‘Nazirite’ is ‘Nazir’ (נזיר) in the original Hebrew and it is derived from the Hebrew root N-Z-R (נ-ז-ר) which means ‘to separate oneself’ as can be seen in the following verse:
“And the LORD spoke to Moses, saying, “Speak to the people of Israel and say to them, when either a man or a woman makes a special vow, the vow of a Nazirite, TO SEPARATE HIMSELF to the LORD” (Numbers 6:1-2).
In order ‘to separate oneself to the Lord’ one needs to abstain from certain things (such as wine) and stay away of the dead, as can be seen in Numbers:
“He shall separate himself from wine and strong drink. He shall drink no vinegar made from wine or strong drink and shall not drink any juice of grapes or eat grapes, fresh or dried. All the days of his separation he shall eat nothing that is produced by the grapevine, not even the seeds or the skins. “All the days of his vow of separation, no razor shall touch his head. Until the time is completed for which he separates himself to the LORD, he shall be holy. He shall let the locks of hair of his head grow long. “All the days that he separates himself to the LORD he shall not go near a dead body.” (Numbers 6:3-7)
In fact, the Hebrew word for ‘abstain’ comes from the same root as ‘Nazir.’ The root is N-Z-R, as can be seen in Zechariah:
“Saying to the priests of the house of the LORD of hosts and the prophets, “Should I weep and ABSTAIN in the fifth month, as I have done for so many years?” (Zechariah 7:3)
There the original Hebrew word for ‘abstain’ is ‘Henazer’ (הנזר). In Biblical Hebrew, this term can be used also as a metaphor for someone who is separated from his family, as can be seen in Joseph’s case:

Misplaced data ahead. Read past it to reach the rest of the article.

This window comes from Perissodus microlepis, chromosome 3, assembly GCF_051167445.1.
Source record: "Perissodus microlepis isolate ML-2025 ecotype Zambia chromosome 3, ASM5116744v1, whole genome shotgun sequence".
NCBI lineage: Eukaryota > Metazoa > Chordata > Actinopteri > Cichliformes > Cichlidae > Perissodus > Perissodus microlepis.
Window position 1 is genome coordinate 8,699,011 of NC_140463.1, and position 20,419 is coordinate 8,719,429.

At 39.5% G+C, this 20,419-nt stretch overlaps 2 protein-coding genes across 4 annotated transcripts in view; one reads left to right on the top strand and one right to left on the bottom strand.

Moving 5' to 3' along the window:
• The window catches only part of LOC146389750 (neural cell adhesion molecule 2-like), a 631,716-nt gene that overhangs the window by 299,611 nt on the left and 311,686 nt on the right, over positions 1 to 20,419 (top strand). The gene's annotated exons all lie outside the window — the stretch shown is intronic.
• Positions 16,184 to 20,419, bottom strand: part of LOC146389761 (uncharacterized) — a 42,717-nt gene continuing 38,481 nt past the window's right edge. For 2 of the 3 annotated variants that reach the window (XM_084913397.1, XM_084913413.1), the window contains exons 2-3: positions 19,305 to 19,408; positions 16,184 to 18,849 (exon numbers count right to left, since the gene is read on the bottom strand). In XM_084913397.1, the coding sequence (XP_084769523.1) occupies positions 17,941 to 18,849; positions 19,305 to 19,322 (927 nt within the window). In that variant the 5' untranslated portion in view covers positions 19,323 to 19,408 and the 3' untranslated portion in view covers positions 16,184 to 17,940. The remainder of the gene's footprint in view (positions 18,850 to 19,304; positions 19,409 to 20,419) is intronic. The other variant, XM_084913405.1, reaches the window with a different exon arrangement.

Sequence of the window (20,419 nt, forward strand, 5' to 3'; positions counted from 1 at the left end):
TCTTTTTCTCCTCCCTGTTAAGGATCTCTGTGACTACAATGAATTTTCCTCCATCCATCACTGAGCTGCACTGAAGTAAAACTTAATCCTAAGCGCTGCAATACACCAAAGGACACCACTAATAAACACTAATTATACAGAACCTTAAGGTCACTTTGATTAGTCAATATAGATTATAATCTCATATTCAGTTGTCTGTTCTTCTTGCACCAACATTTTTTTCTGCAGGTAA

“The blessings of your father are mighty beyond the blessings of my parents, up to the bounties of the everlasting hills. May they be on the head of Joseph, and on the brow of him who was SET APART from his brothers.” (Genesis 49:26)
Over the years, the phenomenon of being a ‘Nazir’ became less popular within the Jewish world, but gained much popularity in medieval Europe, among the Christian society (I’m talking about monks and nuns).
In medieval Hebrew (yes, Hebrew was also used during the Middle Ages) the word for ‘monk’ was ‘Gala’ch’ (גלח) which suggests the monk’s special haircut (‘tonsura’ in Latin). Interestingly, in Modern Hebrew the monks are called ‘Nazir’ and the nuns are called ‘Nezirah (נזירה).” The nun (which is, ironically in this case, the feminine form of ‘Nazir’) sounds like ‘the monk’s wife in Hebrew.’
The Hebrew language uses well-defined patterns in order to clarify what exactly is the meaning of the word. In other words, in Hebrew, there is a unique pattern for places so it means that if one uses the root N-Z-R in the ‘place pattern’ – which is ‘Minzar’ (מנזר) – the result is the Hebrew word for ‘monastery’, the place which is associated with the ‘Nazir’ (‘monk’)